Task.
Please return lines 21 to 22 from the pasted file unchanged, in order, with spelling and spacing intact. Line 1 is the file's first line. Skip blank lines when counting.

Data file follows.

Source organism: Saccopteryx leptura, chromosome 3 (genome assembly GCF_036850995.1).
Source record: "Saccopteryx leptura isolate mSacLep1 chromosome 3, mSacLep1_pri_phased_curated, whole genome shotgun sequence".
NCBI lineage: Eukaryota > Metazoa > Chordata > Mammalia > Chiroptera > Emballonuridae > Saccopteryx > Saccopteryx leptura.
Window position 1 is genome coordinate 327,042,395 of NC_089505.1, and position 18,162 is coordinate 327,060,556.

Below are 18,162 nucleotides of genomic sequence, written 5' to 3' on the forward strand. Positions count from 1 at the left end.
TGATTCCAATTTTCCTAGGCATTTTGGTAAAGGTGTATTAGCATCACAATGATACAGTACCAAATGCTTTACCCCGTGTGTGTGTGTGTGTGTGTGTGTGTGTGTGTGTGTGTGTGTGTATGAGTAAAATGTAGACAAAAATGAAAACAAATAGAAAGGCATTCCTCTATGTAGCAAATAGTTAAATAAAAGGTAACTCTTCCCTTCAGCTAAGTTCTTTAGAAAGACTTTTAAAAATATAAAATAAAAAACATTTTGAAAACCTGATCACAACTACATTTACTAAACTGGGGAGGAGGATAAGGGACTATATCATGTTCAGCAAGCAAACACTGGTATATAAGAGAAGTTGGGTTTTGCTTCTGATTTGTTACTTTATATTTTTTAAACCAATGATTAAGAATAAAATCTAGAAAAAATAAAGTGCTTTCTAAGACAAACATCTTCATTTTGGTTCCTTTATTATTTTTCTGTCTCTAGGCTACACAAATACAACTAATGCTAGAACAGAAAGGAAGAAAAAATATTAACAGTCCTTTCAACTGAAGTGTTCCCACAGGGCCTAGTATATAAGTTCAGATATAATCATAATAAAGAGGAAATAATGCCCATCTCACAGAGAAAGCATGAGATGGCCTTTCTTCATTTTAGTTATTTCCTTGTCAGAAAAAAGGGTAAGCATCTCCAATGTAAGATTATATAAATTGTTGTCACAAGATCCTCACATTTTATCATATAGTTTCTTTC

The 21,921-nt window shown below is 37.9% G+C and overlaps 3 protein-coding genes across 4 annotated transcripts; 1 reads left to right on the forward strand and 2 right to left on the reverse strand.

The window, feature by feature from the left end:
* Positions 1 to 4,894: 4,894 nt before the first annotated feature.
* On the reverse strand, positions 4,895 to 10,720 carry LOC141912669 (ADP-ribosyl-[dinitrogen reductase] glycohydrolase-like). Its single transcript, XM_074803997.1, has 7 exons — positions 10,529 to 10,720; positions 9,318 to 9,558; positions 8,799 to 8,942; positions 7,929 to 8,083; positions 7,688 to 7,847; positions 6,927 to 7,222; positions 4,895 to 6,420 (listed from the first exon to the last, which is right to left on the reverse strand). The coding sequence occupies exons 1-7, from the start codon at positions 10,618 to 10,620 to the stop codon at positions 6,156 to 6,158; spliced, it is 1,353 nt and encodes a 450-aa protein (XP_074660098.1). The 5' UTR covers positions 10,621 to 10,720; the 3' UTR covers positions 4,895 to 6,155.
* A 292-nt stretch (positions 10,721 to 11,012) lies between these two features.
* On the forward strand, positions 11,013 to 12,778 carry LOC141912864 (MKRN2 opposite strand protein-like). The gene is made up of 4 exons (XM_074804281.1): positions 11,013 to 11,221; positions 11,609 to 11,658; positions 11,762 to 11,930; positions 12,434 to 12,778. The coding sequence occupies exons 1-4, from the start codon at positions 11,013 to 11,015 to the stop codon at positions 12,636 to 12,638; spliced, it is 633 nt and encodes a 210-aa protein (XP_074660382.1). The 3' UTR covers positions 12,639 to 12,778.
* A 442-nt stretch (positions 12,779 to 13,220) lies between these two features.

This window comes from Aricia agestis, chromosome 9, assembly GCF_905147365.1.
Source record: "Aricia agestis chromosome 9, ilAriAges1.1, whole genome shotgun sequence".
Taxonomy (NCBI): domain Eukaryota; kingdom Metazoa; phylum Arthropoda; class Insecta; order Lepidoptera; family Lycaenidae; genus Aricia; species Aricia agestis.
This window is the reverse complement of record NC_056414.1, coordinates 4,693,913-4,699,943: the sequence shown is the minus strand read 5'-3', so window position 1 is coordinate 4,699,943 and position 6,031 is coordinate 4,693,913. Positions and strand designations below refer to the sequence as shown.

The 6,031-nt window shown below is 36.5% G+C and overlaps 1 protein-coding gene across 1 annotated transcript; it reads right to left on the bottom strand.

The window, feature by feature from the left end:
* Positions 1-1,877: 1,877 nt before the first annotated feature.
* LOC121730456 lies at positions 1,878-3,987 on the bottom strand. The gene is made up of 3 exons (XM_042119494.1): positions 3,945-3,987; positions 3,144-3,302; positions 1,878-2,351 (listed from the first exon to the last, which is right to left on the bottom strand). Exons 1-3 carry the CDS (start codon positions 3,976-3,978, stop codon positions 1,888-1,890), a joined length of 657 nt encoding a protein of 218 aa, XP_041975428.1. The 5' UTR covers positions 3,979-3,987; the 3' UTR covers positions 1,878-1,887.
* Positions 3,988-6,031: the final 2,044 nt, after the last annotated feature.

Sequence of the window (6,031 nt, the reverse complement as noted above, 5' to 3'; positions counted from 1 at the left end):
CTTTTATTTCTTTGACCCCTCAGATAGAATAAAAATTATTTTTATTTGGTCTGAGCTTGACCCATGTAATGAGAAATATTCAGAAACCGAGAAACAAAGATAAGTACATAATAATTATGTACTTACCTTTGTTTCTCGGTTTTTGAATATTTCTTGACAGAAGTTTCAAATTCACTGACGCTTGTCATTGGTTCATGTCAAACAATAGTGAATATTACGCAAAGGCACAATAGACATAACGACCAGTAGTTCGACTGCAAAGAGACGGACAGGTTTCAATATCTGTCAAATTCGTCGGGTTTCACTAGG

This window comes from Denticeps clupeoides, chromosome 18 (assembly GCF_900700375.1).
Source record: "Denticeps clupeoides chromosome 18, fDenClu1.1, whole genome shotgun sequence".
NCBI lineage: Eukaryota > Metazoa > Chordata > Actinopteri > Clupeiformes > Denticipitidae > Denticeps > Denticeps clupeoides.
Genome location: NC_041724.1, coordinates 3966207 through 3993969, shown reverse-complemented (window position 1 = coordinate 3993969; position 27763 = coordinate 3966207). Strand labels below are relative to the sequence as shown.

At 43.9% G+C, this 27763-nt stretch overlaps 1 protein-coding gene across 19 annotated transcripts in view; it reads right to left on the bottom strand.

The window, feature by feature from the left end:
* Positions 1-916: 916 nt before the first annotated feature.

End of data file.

* LOC121730456 lies at positions 1,878-3,987 on the bottom strand. The gene is made up of 3 exons (XM_042119494.1): positions 3,945-3,987; positions 3,144-3,302; positions 1,878-2,351 (listed from the first exon to the last, which is right to left on the bottom strand). Exons 1-3 carry the CDS (start codon positions 3,976-3,978, stop codon positions 1,888-1,890), a joined length of 657 nt encoding a protein of 218 aa, XP_041975428.1. The 5' UTR covers positions 3,979-3,987; the 3' UTR covers positions 1,878-1,887.
* Positions 3,988-6,031: the final 2,044 nt, after the last annotated feature.